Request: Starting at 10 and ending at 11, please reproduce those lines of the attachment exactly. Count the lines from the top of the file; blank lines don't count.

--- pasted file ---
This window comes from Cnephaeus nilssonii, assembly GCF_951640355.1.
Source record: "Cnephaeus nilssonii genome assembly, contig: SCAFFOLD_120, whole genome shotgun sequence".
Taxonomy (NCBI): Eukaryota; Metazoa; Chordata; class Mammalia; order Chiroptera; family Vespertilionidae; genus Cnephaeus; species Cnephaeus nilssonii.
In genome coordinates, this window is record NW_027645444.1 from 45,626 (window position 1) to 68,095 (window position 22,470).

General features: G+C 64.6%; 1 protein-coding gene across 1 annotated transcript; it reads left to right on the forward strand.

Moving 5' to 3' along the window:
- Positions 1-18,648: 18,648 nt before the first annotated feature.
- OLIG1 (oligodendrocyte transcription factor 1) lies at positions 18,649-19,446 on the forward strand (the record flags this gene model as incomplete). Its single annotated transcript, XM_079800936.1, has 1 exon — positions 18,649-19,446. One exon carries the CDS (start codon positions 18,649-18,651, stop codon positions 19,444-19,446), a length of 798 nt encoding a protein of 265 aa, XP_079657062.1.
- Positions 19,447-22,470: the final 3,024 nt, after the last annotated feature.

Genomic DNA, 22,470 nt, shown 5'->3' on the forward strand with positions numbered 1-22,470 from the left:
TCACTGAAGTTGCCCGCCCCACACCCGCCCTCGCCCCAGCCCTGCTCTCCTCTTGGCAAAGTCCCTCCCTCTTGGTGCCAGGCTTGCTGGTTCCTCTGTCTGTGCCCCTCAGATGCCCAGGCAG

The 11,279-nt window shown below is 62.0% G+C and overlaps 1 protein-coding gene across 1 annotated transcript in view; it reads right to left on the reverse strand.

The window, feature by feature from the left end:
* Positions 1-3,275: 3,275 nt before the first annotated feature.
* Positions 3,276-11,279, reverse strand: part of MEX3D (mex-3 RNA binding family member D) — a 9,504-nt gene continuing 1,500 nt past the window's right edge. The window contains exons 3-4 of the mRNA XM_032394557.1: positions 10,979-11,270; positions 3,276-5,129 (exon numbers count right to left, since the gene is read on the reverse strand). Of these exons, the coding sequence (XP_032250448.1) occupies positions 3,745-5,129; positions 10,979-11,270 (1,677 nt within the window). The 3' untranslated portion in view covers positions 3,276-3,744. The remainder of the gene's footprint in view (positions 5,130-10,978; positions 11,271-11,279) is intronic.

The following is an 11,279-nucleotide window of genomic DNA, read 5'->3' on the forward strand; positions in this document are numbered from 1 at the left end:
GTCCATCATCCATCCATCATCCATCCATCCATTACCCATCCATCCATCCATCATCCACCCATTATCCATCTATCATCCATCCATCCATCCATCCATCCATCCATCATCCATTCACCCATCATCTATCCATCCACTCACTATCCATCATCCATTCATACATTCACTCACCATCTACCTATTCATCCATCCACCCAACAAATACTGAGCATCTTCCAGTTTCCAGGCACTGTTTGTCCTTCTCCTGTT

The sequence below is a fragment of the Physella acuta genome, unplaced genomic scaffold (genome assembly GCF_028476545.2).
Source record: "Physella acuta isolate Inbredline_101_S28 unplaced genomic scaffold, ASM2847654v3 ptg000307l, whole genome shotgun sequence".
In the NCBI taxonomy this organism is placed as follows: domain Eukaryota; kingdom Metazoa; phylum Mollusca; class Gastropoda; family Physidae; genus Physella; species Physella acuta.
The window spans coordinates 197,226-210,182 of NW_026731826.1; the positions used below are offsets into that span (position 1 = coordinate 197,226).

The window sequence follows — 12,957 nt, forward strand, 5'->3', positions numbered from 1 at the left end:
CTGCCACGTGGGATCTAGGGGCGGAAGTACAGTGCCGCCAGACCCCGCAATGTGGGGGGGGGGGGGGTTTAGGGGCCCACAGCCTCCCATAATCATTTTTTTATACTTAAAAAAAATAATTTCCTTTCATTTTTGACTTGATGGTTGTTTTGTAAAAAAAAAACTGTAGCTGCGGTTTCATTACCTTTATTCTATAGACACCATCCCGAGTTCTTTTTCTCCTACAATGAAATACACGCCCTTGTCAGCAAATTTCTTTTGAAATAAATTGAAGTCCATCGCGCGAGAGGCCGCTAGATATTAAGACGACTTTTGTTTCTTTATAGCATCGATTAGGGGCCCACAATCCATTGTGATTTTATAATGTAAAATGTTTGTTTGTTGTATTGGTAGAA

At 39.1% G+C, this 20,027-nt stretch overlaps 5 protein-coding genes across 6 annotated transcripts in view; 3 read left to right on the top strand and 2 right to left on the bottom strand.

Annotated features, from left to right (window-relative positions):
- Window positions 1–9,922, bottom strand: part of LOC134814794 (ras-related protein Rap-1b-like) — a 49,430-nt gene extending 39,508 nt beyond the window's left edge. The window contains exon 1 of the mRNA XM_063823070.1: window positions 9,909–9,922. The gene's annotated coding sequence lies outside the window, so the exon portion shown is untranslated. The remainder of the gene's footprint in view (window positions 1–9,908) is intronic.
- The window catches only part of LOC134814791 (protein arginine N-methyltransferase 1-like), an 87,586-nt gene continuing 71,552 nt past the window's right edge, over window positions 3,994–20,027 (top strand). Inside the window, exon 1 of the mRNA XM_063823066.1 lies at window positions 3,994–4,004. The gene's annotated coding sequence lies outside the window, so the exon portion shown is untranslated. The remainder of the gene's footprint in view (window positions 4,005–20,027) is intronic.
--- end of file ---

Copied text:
Genomic DNA, 22,470 nt, shown 5'->3' on the forward strand with positions numbered 1-22,470 from the left:
TCACTGAAGTTGCCCGCCCCACACCCGCCCTCGCCCCAGCCCTGCTCTCCTCTTGGCAAAGTCCCTCCCTCTTGGTGCCAGGCTTGCTGGTTCCTCTGTCTGTGCCCCTCAGATGCCCAGGCAG